He is the Zelig of jazz … and cabaret, vocal harmony, installation art and theatre: as comfortable opposite Laurie Anderson as he is Steve Coleman, and as skilled at exploring the louche vivacity of a Vegas floorshow as he is the bracing avant-gardism of Charles Ives. So it’s hardly surprising that vocalist Theo Bleckmann fits cozily within ECM’s sphere of artful ethereality. Indeed, the chameleonic Bleckmann has always maintained a beclouded sense of otherworldliness, though never as profoundly as here.
Backing Bleckmann is what he’s dubbed his “ambient” band, providing elegant accompaniment at once symbiotic and ghostly minimalist. The stellar foursome includes two of his longtime recording partners, guitarist Ben Monder and drummer John Hollenbeck, alongside keyboardist Shai Maestro and bassist Chris Tordini. The intent, says Bleckmann in the press materials, is to provide perspectives on death and transformation. Following a softly undulating instrumental prelude, he serves up an arrestingly somber reading of Stephen Sondheim’s “Comedy Tonight,” suggesting entrée into a haunted hall of mirrors.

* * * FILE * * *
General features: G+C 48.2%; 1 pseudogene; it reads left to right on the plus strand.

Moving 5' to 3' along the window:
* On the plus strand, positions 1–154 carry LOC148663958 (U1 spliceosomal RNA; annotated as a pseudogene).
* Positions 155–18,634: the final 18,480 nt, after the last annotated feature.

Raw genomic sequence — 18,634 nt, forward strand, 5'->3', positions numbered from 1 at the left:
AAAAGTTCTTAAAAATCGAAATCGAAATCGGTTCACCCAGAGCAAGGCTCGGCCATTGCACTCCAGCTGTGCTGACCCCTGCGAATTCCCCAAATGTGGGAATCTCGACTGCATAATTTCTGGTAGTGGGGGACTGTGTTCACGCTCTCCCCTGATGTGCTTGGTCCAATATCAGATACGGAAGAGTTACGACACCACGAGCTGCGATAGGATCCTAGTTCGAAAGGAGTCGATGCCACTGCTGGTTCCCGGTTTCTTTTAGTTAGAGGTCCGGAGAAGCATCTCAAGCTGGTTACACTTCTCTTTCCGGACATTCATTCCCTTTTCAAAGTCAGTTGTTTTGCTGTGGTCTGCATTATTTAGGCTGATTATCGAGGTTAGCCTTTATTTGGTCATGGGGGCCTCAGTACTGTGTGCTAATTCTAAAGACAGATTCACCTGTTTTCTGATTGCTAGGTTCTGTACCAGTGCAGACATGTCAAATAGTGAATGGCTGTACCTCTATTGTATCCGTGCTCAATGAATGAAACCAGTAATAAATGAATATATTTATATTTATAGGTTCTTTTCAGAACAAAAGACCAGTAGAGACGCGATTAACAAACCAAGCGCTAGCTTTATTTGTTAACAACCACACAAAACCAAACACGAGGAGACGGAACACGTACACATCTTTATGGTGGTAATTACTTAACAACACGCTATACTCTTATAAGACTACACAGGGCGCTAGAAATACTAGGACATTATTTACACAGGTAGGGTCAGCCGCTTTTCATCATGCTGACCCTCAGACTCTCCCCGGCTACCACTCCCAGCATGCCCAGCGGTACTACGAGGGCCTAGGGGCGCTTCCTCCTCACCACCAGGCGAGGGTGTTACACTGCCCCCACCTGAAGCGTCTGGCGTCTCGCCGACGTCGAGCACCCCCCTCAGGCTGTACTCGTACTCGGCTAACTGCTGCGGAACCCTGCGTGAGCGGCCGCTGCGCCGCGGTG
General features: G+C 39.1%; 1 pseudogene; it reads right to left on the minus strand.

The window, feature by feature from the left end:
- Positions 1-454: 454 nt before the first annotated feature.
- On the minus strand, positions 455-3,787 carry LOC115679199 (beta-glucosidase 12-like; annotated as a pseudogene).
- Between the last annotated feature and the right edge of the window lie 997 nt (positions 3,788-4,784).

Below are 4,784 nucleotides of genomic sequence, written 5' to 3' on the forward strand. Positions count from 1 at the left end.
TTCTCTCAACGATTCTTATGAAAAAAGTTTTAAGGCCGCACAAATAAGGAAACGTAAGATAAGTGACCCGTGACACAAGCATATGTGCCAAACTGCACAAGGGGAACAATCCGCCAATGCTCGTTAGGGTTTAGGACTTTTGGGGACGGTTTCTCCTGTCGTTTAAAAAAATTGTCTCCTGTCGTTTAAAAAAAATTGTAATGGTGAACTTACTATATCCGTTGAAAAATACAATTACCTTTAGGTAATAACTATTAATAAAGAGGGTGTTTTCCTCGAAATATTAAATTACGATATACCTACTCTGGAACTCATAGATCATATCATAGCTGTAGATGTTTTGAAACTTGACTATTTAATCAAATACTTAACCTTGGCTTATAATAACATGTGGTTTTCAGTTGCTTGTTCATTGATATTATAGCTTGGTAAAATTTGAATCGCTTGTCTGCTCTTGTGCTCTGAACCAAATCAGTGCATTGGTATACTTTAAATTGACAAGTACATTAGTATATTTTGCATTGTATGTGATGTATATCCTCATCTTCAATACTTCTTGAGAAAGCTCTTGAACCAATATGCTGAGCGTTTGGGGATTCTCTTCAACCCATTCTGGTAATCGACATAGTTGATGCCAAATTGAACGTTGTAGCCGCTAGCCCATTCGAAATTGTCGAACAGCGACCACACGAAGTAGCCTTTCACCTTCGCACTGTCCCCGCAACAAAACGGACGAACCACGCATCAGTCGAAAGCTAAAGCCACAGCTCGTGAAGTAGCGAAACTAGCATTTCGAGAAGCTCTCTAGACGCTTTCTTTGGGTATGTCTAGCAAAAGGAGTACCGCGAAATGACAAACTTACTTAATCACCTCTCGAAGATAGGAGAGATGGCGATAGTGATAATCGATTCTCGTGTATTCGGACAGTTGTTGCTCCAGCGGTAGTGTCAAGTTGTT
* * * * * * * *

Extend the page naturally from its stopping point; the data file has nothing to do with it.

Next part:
The remaining pieces, most wordless, range from the free-floating “Fields” to the multi-shaded title track, skirting the gates of heaven and hell. Tucked among these gloriously imagined dreamscapes are two lyric-driven gems: the Bach-inspired “Take My Life,” a propulsive portrait of dying by inches; and “To Be Shown to Monks at a Certain Temple,” a joyous ode to living every moment, from an eighth-century poem by Zen-Buddhist Chiao Jan.